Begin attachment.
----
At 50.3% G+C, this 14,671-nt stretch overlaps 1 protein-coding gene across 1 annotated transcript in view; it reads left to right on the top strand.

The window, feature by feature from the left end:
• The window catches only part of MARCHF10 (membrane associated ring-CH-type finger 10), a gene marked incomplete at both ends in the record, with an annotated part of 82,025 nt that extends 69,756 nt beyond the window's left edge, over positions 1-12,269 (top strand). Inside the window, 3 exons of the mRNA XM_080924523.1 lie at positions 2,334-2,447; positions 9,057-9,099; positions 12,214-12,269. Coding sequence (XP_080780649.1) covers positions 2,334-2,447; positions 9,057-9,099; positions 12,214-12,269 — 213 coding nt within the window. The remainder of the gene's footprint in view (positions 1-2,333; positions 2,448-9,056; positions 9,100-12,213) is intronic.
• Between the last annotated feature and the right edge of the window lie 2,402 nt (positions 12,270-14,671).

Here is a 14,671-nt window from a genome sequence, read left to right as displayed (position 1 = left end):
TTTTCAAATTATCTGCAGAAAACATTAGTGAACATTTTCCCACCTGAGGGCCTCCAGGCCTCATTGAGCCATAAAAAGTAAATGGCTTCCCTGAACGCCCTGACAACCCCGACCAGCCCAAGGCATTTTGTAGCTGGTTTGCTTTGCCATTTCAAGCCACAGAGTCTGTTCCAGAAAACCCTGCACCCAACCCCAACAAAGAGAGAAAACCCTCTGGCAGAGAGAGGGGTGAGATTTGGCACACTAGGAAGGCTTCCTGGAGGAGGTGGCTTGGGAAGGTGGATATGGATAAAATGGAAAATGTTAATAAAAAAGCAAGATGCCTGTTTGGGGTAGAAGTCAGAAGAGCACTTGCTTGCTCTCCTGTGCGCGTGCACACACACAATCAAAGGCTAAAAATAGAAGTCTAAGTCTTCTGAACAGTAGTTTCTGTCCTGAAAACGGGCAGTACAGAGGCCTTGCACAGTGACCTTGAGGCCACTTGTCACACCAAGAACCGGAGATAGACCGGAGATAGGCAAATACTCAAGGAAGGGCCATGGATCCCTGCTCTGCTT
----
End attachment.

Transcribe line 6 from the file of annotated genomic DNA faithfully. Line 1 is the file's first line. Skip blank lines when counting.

TTTTCAAATTATCTGCAGAAAACATTAGTGAACATTTTCCCACCTGAGGGCCTCCAGGCCTCATTGAGCCATAAAAAGTAAATGGCTTCCCTGAACGCCCTGACAACCCCGACCAGCCCAAGGCATTTTGTAGCTGGTTTGCTTTGCCATTTCAAGCCACAGAGTCTGTTCCAGAAAACCCTGCACCCAACCCCAACAAAGAGAGAAAACCCTCTGGCAGAGAGAGGGGTGAGATTTGGCACACTAGGAAGGCTTCCTGGAGGAGGTGGCTTGGGAAGGTGGATATGGATAAAATGGAAAATGTTAATAAAAAAGCAAGATGCCTGTTTGGGGTAGAAGTCAGAAGAGCACTTGCTTGCTCTCCTGTGCGCGTGCACACACACAATCAAAGGCTAAAAATAGAAGTCTAAGTCTTCTGAACAGTAGTTTCTGTCCTGAAAACGGGCAGTACAGAGGCCTTGCACAGTGACCTTGAGGCCACTTGTCACACCAAGAACCGGAGATAGACCGGAGATAGGCAAATACTCAAGGAAGGGCCATGGATCCCTGCTCTGCTT